More than 750 African-American students attended “OpportunitySD” to connect with mentors and develop strategies to reach their post-secondary goals. Photo courtesy of San Diego Workforce Partnership

More than 750 African-American students attended “OpportunitySD” to connect with mentors and develop strategies to reach their post-secondary goals. Photo courtesy of San Diego Workforce Partnership

— The San Diego Workforce Partnership recently launched OpportunitySD, a movement to dramatically reduce the number of opportunity youth — young adults ages 16-24 who are neither in school nor working — in the region. In March of this year, SDWP’s opportunity youth research with nonprofit Measure of America revealed that San Diego County had the largest black/white disconnection disparity of any big city in the nation in 2016, the most recent year for which data are available. And the overall black youth disconnection rate is 26.4 percent, the second highest in the nation, second only to the St. Louis region. SDWP’s partnered with San Diego Unified School District, the San Diego Community College District, UCSD CREATE and United Way of San Diego County, along with other stakeholders, to discuss the data.

As a result of these deliberations, the partners convened San Diego County’s first-ever African-American Achievement Summit. More than 750 San Diego Unified high school students were transported to City College where they were met by dozens of African American community leaders and young adult near-peer mentors.

The purposes of the summit were to connect African-America students to resources to support their post-high school ambitions and to African-Americans mentors, and equip youth with tools and strategies to craft their own personal pathway through post-secondary education and into the workforce. Aptly themed “Be Your Story,” the event was emceed by Movement BE founder Nate Howard, who urged young adults to “tell their story before someone else tells it for them.”

Students divided into small teams to meet with African-American educators, counselors, business people, city and county officials and nonprofit leaders. Workshops included college registration, financial aid, stress management, financial literacy and wellness. To stay up to date on the Opportunity SD initiative, visit: OpportunitySD.org.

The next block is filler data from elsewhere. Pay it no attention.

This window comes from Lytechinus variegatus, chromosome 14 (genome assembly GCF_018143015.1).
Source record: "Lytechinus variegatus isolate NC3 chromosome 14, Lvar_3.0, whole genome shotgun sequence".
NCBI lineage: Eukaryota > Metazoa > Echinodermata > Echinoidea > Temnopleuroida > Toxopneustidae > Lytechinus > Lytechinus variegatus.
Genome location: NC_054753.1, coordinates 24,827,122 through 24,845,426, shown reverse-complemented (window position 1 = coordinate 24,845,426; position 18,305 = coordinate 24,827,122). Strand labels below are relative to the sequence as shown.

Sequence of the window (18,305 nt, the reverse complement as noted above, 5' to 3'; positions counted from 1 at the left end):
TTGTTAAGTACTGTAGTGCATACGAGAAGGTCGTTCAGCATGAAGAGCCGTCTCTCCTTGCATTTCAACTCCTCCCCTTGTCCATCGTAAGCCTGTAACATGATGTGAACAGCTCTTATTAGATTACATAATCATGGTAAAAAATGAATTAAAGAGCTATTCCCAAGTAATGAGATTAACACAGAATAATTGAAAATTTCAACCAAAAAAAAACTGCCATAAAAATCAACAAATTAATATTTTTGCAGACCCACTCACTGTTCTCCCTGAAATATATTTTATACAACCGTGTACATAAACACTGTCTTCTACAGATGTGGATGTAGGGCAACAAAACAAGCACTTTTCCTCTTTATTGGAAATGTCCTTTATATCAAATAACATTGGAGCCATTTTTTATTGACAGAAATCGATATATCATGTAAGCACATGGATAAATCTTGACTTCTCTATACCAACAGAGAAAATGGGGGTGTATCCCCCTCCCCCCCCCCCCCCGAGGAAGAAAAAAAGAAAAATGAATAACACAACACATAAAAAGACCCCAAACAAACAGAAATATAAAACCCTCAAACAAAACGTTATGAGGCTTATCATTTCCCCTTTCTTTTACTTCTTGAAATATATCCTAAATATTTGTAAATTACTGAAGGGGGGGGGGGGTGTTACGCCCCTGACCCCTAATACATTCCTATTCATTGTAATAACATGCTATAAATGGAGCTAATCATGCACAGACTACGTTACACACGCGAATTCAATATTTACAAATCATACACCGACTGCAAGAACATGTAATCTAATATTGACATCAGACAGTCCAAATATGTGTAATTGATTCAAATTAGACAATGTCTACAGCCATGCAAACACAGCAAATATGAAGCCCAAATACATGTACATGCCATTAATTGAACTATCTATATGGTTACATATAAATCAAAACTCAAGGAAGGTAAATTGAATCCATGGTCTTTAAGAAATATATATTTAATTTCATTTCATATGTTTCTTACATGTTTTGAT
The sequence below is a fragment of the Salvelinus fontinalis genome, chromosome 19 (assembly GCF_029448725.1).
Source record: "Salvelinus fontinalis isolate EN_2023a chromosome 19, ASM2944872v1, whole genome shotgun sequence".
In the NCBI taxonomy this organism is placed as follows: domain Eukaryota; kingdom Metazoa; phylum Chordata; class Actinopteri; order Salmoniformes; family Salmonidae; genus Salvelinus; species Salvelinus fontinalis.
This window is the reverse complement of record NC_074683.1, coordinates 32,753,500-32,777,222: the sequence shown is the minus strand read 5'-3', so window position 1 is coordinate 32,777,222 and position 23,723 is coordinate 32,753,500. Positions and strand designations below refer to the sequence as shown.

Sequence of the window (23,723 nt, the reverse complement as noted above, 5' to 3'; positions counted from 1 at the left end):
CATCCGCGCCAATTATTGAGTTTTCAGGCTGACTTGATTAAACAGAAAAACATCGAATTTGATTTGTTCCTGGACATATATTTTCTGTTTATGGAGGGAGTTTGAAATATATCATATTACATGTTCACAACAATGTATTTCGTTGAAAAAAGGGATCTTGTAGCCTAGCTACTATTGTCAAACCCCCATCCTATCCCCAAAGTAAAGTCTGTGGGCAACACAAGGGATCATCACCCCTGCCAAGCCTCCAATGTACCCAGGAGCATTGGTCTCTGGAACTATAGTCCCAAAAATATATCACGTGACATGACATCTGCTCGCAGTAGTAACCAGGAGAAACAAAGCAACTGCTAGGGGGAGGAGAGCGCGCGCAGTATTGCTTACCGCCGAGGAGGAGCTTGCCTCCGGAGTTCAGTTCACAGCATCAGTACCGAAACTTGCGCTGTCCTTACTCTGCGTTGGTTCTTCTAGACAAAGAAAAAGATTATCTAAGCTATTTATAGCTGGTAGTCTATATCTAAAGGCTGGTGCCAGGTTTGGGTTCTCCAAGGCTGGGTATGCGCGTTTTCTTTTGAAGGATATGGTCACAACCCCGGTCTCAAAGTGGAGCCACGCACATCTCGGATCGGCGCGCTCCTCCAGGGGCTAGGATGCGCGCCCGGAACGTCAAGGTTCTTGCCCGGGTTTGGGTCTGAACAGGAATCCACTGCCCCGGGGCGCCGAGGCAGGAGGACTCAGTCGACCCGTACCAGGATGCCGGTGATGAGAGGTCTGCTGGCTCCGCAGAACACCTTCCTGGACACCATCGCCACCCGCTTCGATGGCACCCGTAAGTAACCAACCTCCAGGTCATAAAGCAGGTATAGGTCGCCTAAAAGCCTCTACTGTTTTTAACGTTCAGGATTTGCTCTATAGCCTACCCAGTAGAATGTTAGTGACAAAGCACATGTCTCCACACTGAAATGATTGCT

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Using the $2.4 million raised in 2017, Padres Pedal the Cause announced the funding of 11 new cancer research projects from collaborative teams at UC San Diego Health, Salk Institute for Biological Studies, Rady Children’s Hospital, and Sanford Burnham Prebys Medical Discovery Institute. Now in its sixth year, Padres Pedal has raised more than $7.1 million in San Diego to fund projects that may enable larger grant funding, and ultimately, lead to cures for cancer. Visit: gopedal.org/register for upcoming events.

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The Oceanside Promise announced that it has been awarded direct and indirect grant funding from the Stuart Foundation and Carnegie Corp. of New York. The Stuart Foundation’s Board of Directors recently approved a $200,000, 18-month grant to support organizational capacity for the Oceanside Promise communitywide partnership whereas the corporation’s philanthropic support will provide technical assistance for advancing transformational, equitable, and sustainable social change throughout Oceanside. Together, the grants will enable the Oceanside Promise to better align and leverage the programs, services, and resources of its more than 40 cross-sector partners to ensure Oceanside’s children and students achieve their fullest potential in college, career and life.

Nicole Magnuson, executive director of the Oceanside Promise said: “The entire community benefits when our children succeed, and the Oceanside Promise partners are working together to help ensure every child has equitable access to economic and life opportunities regardless of race, income or ability.”

The Oceanside Promise partnership officially launched in early 2015 after Dr. Duane Coleman, the outgoing superintendent of Oceanside Unified School District, recognized that the needs of his students were too complex for educators to address alone.

The Stuart Foundation grant is directed to staff capacity to address four goal areas: safety, health, well-being, early childhood success, college/career readiness, and postsecondary completion. The partners’ emphasis is on underrepresented students and children living in Oceanside’s highest poverty neighborhoods. The Stuart Foundation grant is a seed grant that requires the Oceanside Promise to raise matching dollars from individuals, corporations, and local philanthropy, as well as to meet specified benchmarks for sustaining capacity and achieving short- and long-term impact. Community members interested in supporting the Oceanside Promise and its cradle to college and career goals can give online at OceansidePromise.org/donate.

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